Kate Thieda

Kate Thieda MS, LPCA, NCC

Partnering in Mental Health


Is Your College Student Homesick... Or Depressed?

Mental health problems are not uncommon for college students. Don't panic.

Posted Nov 19, 2014

While "college depression" is not an official diagnosis, developing depression is not uncommon among college students. When your student is home for the holidays, they may be exhibiting signs of depression, including excessive sleeping, changes in appetite, low mood, and a loss of interest in activities once previously enjoyed. Your student's grade report may come as a surprise, especially if the grades are significantly lower than what you are used to seeing.

When it comes time to return to school, your student may tell you they would rather stay home - school is not what they thought it would be, they have no friends, they don't know what to do with their life. How do you know whether this is just "homesickness" or something else?

College students face many life stressors: adjusting to living away from home, academic demands, living with roommates, building new friendships, managing time and money, and more. How the student reacts to such changes can give you clues on what might be going on.

Students who are "homesick" may miss their family and friends, but will rebound quickly after checking in with those they miss or after a brief visit home. Talking with family and friends usually leads to appropriate problem-solving and the student feeling better about their situation.

Students with depression have symptoms that persist and interfere with normal activities, such as:

  • Feelings of sadness or unhappiness
  • Irritability or frustration, even over small matters
  • Loss of interest or pleasure in normal activities
  • Insomnia or excessive sleeping
  • Changes in appetite or weight
  • Agitation or restlessness
  • Angry outbursts
  • Slowed thinking, speaking or body movements
  • Indecisiveness, distractibility and decreased concentration
  • Fatigue, tiredness and loss of energy
  • Feelings of worthlessness or guilt, fixation on past failures, or self-blame when things aren't going right
  • Trouble thinking, concentrating, making decisions and remembering things
  • Frequent thoughts of death, dying or suicide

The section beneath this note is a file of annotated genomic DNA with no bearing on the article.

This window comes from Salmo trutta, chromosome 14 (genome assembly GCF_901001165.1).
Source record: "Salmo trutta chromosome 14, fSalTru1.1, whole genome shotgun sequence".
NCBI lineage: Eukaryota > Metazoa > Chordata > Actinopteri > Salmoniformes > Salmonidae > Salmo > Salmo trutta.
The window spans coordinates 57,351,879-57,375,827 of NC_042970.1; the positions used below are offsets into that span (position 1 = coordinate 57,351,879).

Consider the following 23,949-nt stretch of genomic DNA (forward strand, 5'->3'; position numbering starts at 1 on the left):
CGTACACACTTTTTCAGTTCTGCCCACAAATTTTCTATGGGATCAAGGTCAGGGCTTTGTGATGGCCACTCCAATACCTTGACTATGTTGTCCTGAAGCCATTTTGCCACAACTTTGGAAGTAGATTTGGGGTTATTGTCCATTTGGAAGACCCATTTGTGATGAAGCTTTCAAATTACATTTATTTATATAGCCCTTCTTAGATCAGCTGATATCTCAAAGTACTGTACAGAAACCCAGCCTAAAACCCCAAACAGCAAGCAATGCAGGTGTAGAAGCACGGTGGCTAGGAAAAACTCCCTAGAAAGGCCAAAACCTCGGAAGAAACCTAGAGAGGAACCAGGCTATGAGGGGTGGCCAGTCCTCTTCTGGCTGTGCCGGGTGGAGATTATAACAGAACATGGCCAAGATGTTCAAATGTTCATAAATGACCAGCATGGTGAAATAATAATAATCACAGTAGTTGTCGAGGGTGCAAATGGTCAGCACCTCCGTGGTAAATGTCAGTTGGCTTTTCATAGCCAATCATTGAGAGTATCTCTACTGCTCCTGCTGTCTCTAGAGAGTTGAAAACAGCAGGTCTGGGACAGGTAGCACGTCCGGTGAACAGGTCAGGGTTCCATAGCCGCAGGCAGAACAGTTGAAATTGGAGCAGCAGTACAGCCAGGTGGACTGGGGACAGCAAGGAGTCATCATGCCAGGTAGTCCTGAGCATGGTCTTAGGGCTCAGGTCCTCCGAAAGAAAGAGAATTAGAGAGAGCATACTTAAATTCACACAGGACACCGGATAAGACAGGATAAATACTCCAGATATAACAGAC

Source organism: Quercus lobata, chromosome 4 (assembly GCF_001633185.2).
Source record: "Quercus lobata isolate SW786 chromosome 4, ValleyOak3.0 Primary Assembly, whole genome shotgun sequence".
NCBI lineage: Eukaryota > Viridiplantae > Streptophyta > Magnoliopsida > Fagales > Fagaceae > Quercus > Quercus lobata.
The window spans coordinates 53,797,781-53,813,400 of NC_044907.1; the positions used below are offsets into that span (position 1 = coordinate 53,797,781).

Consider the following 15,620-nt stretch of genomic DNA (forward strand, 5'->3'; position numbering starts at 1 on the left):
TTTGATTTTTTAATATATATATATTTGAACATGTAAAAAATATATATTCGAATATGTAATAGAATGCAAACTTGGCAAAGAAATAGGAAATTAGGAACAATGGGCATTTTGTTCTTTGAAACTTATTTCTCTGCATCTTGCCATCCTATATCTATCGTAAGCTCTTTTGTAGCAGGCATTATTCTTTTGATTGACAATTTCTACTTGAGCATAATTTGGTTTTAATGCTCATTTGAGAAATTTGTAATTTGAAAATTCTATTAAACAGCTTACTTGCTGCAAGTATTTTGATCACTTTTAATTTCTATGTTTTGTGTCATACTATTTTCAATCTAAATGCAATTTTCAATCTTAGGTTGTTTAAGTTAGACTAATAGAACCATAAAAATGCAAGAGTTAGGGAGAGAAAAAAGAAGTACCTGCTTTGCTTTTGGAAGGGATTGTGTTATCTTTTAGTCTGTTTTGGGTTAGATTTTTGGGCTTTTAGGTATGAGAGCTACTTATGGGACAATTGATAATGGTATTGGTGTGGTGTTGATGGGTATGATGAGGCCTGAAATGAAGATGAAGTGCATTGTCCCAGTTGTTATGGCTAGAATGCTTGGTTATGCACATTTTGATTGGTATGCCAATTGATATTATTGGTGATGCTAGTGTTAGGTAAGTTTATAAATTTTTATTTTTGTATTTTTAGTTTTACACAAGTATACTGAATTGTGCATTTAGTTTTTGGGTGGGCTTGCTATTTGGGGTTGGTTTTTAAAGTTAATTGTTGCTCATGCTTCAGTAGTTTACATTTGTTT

• Crying spells for no apparent reason
  • Unexplained physical problems, such as back pain or headaches

These symptoms result in students who are more likely to have impaired academic performance, smoke, and engage in risky behaviors such as drinking excessively, using substances, and having unprotected sex.

If you suspect your college student is depressed, here are some tips to address it:

  1. Be supportive in your feedback regarding what you are noticing. When talking with your student, give specific examples of what behaviors you are observing, and explain why you are concerned.
  2. Normalize your student's experience. Struggling in college is not uncommon. Let them know help is available and they can feel better.
  3. Listen to what your student is willing to share, and be patient if they deny that anything is wrong. Leave the door open to discuss it at a later time.
  4. Encourage your student to see a professional. Most college campuses have a student counseling center, where sessions are low-cost or free. Your student might benefit from an assessment by a counselor to determine whether therapy, medication, or other resources can help.
  5. Encourage your student to avoid making major decisions, such as changing majors or taking on a job or internship, until they are feeling better. Instead, suggest they get involved in activities they might enjoy, or to do other things that will lift their mood, such as exercise.
  6. Do not offer to step in and "save" your student from any source of their distress (bad professor, sticky roommate situation, wrong major, etc.) Encourage your student to use resources available on campus or within the community to address issues themselves. This builds mastery and a sense of empowerment.
  7. Clarify what you are and are not willing to do. Sometimes students think their parent(s) will step in to fix issues, or will allow them to come home if they fail in school. Be clear in your expectations and what the consequences will be if your student chooses not to comply.

Left untreated, depression can get worse and lead to substance abuse, risky behaviors, and even suicide. If treated appropriately, depression can be overcome, and your student can have a successful college experience.